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Bluestar fallout was severe, says former Punjab DGP

Sunday 5 June 2005

``It would be incorrect to state that there was great support for Khalistan among the Sikhs"

BHOPAL: An assessment of the consequences of Operation Bluestar - launched on June 5, 1984 to flush out heavily-armed militants from the Golden Temple complex - reveals that what it achieved was limited but the fallout was severe, according to Punjab’s former DGP, Kirpal Dhillon. ``The deep resentment that it caused in the Sikh community greatly extended the support base of the extremist groups, leading to a massive intensification of insurgency in the post-Bluestar period. Bluestar and its aftermath also became an emotive issue with the entire community, whether residing within India or abroad,’’ the retired IPS officer said here.

``It would be incorrect to state that there was great support for Khalistan among the Sikhs. Even Jarnail Singh Bhindranwale, the head of the Damdami Taksal, mentioned it only in passing. There was certainly no concerted, united, purposeful and meaningful movement,’’ Mr Dhillon feels.

He is on the verge of completing a book whose working title is "A Decade of Militancy and Violence: Punjab 1983-1992’’. The former cop has also authored "Police and Politics in India; Colonial Concepts, Democratic Compulsions: Indian Police 1947-2002’’.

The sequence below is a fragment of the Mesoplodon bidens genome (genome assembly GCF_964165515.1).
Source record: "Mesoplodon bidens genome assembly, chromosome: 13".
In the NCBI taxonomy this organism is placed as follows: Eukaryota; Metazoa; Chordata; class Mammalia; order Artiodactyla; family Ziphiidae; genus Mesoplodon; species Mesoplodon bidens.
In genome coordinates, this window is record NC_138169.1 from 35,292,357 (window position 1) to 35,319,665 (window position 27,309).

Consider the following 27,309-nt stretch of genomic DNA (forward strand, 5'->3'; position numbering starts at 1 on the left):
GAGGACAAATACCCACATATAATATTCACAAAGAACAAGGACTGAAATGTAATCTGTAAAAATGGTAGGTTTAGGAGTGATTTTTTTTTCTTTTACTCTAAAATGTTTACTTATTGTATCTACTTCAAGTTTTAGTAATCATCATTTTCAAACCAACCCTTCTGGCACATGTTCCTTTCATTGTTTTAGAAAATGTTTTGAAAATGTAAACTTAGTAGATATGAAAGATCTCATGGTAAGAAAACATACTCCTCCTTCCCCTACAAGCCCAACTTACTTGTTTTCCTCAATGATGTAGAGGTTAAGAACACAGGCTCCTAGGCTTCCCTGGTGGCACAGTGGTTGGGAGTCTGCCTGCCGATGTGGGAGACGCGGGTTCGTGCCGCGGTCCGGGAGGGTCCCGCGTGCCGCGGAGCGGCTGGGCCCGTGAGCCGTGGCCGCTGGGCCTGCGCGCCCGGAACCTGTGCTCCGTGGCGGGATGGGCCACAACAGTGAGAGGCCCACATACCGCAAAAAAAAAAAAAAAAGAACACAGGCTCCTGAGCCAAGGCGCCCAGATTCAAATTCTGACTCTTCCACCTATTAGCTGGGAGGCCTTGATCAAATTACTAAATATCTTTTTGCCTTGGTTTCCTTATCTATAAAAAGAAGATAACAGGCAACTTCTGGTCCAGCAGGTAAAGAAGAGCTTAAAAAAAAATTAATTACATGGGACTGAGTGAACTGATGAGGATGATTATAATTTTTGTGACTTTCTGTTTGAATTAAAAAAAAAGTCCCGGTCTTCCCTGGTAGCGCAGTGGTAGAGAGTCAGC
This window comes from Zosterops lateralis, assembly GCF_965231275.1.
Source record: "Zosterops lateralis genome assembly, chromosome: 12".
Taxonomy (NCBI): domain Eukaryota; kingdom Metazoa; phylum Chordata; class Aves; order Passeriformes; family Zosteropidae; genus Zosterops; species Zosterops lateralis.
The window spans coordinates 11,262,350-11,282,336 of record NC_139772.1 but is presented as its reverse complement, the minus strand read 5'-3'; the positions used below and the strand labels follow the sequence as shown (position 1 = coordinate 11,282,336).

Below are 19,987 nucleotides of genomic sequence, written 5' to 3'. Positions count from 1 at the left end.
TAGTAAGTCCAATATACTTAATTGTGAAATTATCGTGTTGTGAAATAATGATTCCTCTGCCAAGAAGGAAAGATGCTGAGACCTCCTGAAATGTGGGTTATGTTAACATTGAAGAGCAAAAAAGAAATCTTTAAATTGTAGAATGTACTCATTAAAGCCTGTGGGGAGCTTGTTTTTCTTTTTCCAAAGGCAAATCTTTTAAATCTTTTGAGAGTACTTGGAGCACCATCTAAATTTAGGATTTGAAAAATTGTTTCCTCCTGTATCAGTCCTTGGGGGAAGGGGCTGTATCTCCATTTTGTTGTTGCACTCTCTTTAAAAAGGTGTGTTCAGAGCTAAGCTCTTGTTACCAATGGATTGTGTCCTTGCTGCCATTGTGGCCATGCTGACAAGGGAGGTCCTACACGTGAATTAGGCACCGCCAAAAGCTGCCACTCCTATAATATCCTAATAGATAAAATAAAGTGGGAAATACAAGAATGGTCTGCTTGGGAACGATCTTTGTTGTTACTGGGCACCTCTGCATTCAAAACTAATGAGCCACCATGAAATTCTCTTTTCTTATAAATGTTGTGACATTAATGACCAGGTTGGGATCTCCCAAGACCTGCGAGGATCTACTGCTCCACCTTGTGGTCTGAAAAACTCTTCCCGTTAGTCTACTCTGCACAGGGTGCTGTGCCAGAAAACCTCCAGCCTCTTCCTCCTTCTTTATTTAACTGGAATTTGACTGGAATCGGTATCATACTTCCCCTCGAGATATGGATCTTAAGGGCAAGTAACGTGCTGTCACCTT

Mr. Dhillon - who confronted the aftermath of Bluestar after he took charge as DGP, Punjab, on July 3, 1984 and visited the Harmandir Sahib the day after assuming his post - feels that the date chosen for launching the operation was improper as June 5 was the martyrdom anniversary of Guru Arjan Dev, the fifth guru of the Sikhs.

``Several pilgrims had gathered at the Golden Temple from across the country and, unfortunately, they comprised the bulk of the casualties. As per a rough estimate, only about 40 rebels were killed while the rest escaped,’’ he adds.

``When the Army is given a task they have to undertake it but if sufficient recce of the area had been done before the launch, neither would the casualties have been high nor would there have been a need to bring heavy armoury into the complex. An army action like Bluestar formulates its own operational mechanics that sometimes override the original format and that’s what probably happened with Bluestar,’’ he feels.- UNI

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